hardware components based in as a common framework for the project management. The Observatory is located at 150
km away from the headquarters at the Instituto de Astronomía, Universidad Nacional Autónoma de México (IAUNAM),
and one of the goals is use this infrastructure for a Remote Observatory System.
We have designed and installed a new active remote observing system for the 1-m, f/15 telescope at the Tonantzintla
Observatory. This remote system is operated in real-time through the Internet, allowing an observer to control the
building, the telescope (pointing, guiding and focusing) and the CCD image acquisition at the main and finder
telescopes from the Instituto de Astronomia headquarters in Mexico City (150 KM away). The whole system was
modeled within the Unified Modeling Language (UML) and the design has proved to be versatile enough for a variety
of astronomical instruments. We describe the system architecture and how different subsystems (telescope control, main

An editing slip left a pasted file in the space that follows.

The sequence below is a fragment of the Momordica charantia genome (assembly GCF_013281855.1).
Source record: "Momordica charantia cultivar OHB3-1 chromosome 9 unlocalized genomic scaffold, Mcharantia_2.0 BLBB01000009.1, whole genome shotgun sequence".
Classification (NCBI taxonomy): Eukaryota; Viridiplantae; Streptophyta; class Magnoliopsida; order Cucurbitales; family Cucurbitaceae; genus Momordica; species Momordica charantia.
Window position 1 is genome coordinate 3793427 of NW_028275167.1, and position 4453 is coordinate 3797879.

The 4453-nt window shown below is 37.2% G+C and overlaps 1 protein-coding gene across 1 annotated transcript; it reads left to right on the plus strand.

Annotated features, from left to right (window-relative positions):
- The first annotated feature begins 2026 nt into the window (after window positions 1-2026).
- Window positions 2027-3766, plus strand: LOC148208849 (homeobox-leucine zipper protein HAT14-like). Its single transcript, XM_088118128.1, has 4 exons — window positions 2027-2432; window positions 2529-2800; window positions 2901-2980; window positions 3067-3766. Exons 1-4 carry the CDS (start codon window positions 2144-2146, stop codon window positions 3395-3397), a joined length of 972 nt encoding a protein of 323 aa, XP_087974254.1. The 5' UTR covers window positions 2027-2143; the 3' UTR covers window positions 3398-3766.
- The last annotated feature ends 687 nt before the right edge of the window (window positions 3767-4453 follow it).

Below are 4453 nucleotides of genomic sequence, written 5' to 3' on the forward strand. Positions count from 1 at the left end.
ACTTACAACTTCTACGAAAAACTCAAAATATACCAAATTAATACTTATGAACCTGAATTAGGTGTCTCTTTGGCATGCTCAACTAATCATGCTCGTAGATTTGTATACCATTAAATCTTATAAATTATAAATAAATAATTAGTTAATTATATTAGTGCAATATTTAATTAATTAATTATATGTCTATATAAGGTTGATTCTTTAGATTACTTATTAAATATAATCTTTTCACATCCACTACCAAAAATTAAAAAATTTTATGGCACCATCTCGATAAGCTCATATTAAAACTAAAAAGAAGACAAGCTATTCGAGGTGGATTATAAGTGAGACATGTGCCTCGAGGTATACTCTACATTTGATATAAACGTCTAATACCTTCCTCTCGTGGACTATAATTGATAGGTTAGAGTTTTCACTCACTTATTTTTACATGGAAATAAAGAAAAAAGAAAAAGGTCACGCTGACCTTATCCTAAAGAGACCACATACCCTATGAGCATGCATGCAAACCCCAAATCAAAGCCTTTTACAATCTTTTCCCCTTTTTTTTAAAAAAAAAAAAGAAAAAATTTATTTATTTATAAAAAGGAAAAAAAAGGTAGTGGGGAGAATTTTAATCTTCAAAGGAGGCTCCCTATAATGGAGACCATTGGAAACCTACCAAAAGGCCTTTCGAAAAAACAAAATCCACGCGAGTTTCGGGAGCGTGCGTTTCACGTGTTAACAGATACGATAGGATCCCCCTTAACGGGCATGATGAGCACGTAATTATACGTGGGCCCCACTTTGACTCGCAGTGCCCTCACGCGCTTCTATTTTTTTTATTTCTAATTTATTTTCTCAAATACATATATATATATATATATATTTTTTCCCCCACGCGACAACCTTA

telescope and finder image acquisition, weather station, videoconference, etc.) that are based on different operative
system platforms (Linux, Windows, uIP) have been integrated. We present the first results of an IPv6 over IPv4 tunnel.
Recent remote direct imaging and spectroscopic observations have been used to test the astronomical site. We conclude
that this remote system is an excellent tool for supporting research and graduated observational astronomy programs.
CATAVIÑA is a near-infrared camera system to be operated in conjunction with the existing multi-purpose nearinfrared
optical bench "CAMALEON" in OAN-SPM. Observing modes include direct imaging, spectroscopy, Fabry-
Perot interferometry and polarimetry. This contribution focuses on the optomechanics and detector controller
description of CATAVIÑA, which is planned to start operating later in 2006. The camera consists of an 8 inch LN2
dewar containing a 10 filter carousel, a radiation baffle and the detector circuit board mount. The system is based on a